It was explained that when the mother and daughter came in looking for a pair of kittens, it was an instant match. The foster volunteer quickly said that it would be best if Merlin and Twix were adopted together, and that was that.
I sat outside the cat room with the adoptive family, telling them all about Merlin and Twix, and answering questions that they had, like Twix and Merlin's diet.
The daughter even has the same name as me. Her mother insisted that could not be a coincidence, and I agreed.
The girl could hardly sit still for all her excitement, and I was having trouble too. I'm still so glad that our little kittens got adopted.
"Well, it seems like you've done a great job fostering them." the mother said.
I think we did.

Shelter Virus hits lots of cats, by Silvia Phenora

The Humane Society of Southern Arizona(HSSA) was hit with a cat virus know as Calicivirus recently. It causes Upper Respitory Infection, and can be very hard to spot. Many cats who are infected act perfectly normal. There is no specific treatment, and it spreads extremely easily. Some of the virus can be killed by bleach solution, but that is about as far as treatment can go. It survives for a long time.

Some of the cats at HSSA were euthanized, and all others with the virus were put in quarantine.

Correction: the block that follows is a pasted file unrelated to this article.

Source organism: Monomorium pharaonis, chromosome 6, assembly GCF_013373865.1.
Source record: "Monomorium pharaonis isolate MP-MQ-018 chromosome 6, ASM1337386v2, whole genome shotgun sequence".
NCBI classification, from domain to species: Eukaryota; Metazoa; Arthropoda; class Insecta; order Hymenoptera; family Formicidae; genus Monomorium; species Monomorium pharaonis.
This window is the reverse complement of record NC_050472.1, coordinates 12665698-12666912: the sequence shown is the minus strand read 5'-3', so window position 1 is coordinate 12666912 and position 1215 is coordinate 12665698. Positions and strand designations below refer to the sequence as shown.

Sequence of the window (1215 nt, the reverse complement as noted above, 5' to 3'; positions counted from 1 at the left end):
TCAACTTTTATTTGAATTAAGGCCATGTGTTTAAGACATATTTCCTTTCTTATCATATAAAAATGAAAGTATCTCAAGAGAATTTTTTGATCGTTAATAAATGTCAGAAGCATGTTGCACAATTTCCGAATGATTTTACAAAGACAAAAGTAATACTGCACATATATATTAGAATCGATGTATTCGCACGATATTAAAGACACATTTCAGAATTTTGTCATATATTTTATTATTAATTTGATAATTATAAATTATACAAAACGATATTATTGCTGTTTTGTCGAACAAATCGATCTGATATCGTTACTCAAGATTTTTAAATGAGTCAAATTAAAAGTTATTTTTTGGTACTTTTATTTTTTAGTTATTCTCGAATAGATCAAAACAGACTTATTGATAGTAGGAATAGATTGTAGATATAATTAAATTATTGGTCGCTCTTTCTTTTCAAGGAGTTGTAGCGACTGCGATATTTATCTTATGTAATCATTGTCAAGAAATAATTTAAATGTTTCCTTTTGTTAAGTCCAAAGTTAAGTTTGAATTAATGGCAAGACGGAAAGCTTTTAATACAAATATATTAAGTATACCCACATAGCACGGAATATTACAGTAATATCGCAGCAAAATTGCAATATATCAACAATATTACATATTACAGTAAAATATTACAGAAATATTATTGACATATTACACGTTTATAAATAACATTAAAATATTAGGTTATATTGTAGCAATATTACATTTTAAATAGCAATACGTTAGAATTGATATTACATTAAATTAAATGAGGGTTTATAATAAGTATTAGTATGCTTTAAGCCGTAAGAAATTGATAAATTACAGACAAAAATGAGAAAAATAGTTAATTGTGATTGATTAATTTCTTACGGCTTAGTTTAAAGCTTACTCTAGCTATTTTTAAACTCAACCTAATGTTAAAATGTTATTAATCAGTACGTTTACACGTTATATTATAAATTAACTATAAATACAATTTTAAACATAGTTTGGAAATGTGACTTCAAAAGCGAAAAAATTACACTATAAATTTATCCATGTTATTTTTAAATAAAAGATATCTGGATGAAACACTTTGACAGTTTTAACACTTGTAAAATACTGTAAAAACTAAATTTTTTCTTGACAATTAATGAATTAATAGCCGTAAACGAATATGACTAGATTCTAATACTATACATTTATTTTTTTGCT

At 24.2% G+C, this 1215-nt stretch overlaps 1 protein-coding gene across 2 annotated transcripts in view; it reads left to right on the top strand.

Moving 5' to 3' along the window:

For about a month, no cats were allowed to go to foster homes, and HSSA could not accept cats from the outside, such as those being surrendered.

Now, certain cats are being allowed to be put into foster homes, but many cats are still in quarantine.

Yesterday, my parents and I went to see the quarantined cats. Volunteers are allowed to pet the cats, keep them company, take them out of their kennels, etc. in an attempt to lift the cats' spirits. Most of the cats, despite having Calicivirus, are active.

When we arrived inside the building where the cats are being kept, we were shown to a table where Latex gloves and disposable gowns were, as well as towels and a bleach solution in a spray bottle. We were instructed the following: Put on a disposable gown and gloves before handling any cats. In between cats, throw away your gloves in the trash bin provided, and wipe down your gown using the bleach solution and the towels. Should your gown become torn, either by being caught on a cats claws or something else, change it as you do you gloves.

You may sit down with a cat if you have a towel in your lap.

They had a sign hanging nearby with numbers on it. The numbers showed which cat kennels had cats that needed extra attention. None of the cats were known to bite, but some swat.
Some of the cats in quarantine, in their carriers and kennels.

The cats inside were either in typical cat kennels, or dog carriers, and many meowed at us as we walked by, and stuck their paws out of their cages, at each other and at us. Aw.

I picked out the cat in kennel 1, while Mom and Dad went for the cats whose numbers were on the sign. The cat whom I handled later on turned out to have one eye. The weird thing is, I didn't even realize I was handling a one-eyed cat until Mom said "Oh! That cat has only one eye."